Then the real work began. Continuing today, we work to ensure that all curriculum is “student-facing,” meaning that students have access to every document teachers work with, from rubrics to lesson plans to assessment. The curriculum ensures that students choose their own texts to read, in every subject, with coherent protocols in place across classrooms to help students understand, question, and argue each text they come across. Articles range from colonialism after WWII to lists of the Top 10 NBA players of all time. In each case, the text is always chosen by the student based on their own interests but reflected through the course standards determined by the state. We want students to be doing that important, metacognitive work of planning their learning against established standards (work that teachers, or administrators, or educational publishers too often steal from the students).

Using the School Based Option provided to NYC schools through the union contract, we build our own schedule each year to allow sufficient time for students to delve into this intentional work. This includes a variety of support systems for students and teachers alike. (Note to educators: read your contract! I spent hours poring over it before I figured out how much autonomy we really could exercise!) Those support systems begin with a strong belief: taking away the freedom of students in learning who do not comply to norms undermines the ability for them to learn how to cooperate and practice freedom.

Instead, we as teachers adopted an “on-call” system. Each period, one or more teachers is on-call and available, via radio, to go into a classroom. Because classrooms are normed pedagogically to provide for student-centered autonomy, the on-call teacher takes over whatever the classroom teacher would normally be doing (e.g. coaching students through one-one conferences or facilitating small-group discussion) and the classroom teacher engages in a metacognitive behavior reflection with the student whose behavior is getting in the way of learning.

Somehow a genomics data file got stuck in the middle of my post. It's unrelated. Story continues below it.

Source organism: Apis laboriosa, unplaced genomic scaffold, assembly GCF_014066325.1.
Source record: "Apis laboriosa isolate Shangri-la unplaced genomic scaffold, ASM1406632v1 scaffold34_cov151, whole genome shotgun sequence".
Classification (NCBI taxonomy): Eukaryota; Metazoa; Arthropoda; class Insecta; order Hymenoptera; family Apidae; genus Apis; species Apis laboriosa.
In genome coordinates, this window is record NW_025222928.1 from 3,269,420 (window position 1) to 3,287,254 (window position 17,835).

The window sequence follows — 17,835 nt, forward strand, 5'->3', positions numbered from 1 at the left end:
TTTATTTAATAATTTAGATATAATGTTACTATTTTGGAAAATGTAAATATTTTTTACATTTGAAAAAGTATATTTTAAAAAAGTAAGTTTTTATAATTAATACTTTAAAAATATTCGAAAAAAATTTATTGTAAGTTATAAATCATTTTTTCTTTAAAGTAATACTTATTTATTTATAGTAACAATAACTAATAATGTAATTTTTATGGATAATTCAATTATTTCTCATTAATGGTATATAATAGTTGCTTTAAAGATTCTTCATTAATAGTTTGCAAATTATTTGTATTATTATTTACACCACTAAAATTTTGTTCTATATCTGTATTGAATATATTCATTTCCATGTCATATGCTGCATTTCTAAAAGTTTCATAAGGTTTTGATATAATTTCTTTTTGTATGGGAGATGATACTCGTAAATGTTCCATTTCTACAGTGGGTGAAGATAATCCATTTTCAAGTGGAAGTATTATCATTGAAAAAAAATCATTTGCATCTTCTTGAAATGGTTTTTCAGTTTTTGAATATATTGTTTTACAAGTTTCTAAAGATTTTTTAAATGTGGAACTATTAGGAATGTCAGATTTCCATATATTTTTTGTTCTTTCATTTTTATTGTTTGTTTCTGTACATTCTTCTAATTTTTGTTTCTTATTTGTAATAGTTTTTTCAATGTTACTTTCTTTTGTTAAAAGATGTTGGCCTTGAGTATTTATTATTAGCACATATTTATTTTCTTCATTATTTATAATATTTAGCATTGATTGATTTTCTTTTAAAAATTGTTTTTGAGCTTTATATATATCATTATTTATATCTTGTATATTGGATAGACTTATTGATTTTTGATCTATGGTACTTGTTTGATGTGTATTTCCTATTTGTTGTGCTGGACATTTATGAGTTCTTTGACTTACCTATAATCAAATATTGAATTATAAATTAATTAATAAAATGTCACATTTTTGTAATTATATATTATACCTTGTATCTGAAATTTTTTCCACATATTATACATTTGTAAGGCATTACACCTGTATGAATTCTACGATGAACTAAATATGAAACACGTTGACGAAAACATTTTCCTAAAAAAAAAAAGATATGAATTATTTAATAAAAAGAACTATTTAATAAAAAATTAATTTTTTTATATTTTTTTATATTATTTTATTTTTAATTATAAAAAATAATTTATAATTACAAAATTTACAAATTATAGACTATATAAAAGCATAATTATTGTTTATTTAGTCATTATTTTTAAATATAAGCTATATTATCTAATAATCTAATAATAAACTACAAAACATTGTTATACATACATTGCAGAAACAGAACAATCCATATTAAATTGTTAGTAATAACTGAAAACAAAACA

Not all teachers agreed with this idea at first. Our vote for the School Based Option was far from unanimous, with some teachers suggesting options for other assignments, such as extracurriculars or field trips. At the beginning, arguments were raised on both sides, but in the end the idea that we need to all be in it together carried the vote. Some teachers decided to leave, others became convinced of the importance of these supports as they saw them begin to affect real change. Now, voting in the system is unanimous. When the radioing system recently experienced technical issues, teachers were the first to step in and say, “How do we fix this? We can’t leave students without this support!”

The norms that the on-call system exists to ensure are established at the beginning of the year by the whole community. Every student meets in small groups with the principal, the deans, and their teachers to agree (or disagree) with the norms established through the NYC Discipline Code, the district-wide behavioral expectations. Most students had only ever encountered this when being disciplined, and have no idea their rights are enumerated, as well as their responsibilities in fulfilling those rights. Once their responsibilities are seen as guarantors of their individual rights, students buy-in to the responsibilities outlined. And yet, though students agree to their responsibilities, practicing them is much harder.


Because of this, teachers were in each other’s classrooms all the time, taking collective responsibility for behavior, but it wasn’t enough. In addition to teachers supporting each other, admin had to be powerfully present to follow up on each behavior interrupting learning. The principal, deans, and counselors had the backs of every teacher by following up daily on every referral. Teachers led the ground effort to help students cooperate with each other, administration worked behind the scenes to support that effort through strategic use of suspensions, through behavioral intervention meetings with parents, and through re-asserting the value of the norms students had agreed to.